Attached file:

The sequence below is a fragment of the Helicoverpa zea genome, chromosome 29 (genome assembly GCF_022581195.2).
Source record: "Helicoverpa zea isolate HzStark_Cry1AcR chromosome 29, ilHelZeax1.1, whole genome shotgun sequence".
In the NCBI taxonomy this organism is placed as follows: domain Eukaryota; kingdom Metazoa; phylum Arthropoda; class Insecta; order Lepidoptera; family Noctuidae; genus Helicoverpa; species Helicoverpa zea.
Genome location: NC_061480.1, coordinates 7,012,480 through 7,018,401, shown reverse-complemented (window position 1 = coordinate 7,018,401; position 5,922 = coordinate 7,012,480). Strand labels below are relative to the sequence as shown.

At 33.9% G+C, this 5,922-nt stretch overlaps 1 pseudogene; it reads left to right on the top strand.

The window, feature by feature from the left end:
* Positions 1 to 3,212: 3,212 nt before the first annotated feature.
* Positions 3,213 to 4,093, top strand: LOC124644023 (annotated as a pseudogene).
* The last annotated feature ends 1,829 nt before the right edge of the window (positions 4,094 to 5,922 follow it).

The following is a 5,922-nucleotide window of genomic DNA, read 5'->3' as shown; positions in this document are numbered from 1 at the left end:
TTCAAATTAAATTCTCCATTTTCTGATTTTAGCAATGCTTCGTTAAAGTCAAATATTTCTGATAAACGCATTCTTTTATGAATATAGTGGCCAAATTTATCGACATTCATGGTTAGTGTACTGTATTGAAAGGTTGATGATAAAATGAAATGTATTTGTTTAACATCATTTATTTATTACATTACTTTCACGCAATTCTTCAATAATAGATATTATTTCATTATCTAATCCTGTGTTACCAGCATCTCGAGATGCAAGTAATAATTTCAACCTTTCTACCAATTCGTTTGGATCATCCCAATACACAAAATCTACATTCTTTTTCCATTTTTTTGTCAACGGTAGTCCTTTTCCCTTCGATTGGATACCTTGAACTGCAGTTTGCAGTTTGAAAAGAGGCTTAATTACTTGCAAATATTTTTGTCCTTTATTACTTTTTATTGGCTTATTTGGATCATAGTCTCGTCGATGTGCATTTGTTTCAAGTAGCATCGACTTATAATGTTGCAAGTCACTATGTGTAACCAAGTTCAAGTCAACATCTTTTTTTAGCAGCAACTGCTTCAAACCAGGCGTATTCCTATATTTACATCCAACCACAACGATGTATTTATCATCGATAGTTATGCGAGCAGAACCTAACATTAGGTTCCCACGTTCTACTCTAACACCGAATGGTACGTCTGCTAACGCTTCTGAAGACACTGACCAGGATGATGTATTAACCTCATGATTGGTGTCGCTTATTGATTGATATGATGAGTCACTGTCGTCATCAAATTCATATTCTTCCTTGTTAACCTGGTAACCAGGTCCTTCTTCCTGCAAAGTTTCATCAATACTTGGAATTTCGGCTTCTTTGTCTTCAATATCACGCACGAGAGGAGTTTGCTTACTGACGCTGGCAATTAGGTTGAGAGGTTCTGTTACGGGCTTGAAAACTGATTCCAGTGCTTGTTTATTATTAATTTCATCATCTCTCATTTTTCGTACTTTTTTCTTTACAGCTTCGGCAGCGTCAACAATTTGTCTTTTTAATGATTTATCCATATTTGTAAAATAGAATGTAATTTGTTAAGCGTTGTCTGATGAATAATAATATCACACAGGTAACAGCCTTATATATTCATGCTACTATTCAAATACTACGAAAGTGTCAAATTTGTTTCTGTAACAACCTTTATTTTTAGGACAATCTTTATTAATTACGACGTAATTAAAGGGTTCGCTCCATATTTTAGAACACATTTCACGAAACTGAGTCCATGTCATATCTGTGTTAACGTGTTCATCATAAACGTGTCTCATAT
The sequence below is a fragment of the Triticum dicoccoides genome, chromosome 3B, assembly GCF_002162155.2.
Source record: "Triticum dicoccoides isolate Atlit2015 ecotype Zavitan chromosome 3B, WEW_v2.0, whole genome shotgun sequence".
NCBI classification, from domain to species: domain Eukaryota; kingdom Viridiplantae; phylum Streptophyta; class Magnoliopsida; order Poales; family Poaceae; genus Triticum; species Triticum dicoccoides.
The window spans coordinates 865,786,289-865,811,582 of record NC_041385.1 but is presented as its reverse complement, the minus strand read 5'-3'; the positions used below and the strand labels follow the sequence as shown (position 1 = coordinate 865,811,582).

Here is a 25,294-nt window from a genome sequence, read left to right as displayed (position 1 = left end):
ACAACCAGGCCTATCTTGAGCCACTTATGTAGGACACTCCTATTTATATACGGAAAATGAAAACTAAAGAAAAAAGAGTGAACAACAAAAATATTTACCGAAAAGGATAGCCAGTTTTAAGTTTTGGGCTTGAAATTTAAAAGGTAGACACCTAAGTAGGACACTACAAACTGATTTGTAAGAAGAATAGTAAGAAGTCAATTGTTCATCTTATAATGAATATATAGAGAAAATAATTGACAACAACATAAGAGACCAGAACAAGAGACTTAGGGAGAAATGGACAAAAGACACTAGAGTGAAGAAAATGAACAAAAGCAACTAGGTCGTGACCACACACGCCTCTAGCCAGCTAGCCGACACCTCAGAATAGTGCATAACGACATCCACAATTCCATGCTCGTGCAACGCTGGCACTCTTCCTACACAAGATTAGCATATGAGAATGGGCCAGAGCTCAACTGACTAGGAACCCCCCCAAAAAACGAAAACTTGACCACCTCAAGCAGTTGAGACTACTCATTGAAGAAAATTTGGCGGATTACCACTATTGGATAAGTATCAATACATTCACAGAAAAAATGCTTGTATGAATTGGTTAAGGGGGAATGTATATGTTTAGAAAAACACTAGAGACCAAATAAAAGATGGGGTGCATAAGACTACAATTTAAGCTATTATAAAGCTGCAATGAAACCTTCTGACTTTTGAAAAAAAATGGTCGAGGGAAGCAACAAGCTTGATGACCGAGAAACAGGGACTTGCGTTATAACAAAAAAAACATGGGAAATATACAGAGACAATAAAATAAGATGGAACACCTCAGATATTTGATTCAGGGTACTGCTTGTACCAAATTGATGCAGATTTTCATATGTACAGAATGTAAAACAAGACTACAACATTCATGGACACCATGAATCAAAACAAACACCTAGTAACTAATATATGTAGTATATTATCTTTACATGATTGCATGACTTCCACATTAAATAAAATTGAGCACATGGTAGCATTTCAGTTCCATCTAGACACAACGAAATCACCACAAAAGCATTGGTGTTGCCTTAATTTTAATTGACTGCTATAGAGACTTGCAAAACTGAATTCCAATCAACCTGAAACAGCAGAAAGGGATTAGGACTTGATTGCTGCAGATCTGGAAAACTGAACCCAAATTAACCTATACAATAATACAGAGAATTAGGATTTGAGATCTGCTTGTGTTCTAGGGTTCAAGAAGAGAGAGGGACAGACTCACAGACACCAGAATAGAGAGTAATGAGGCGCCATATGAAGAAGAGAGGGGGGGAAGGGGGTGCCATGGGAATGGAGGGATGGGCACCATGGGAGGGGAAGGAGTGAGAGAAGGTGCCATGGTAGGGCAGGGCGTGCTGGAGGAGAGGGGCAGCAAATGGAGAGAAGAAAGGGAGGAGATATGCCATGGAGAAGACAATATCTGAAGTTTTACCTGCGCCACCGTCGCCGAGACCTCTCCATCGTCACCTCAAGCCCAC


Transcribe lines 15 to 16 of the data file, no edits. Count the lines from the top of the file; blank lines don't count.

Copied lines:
The window spans coordinates 865,786,289-865,811,582 of record NC_041385.1 but is presented as its reverse complement, the minus strand read 5'-3'; the positions used below and the strand labels follow the sequence as shown (position 1 = coordinate 865,811,582).

Here is a 25,294-nt window from a genome sequence, read left to right as displayed (position 1 = left end):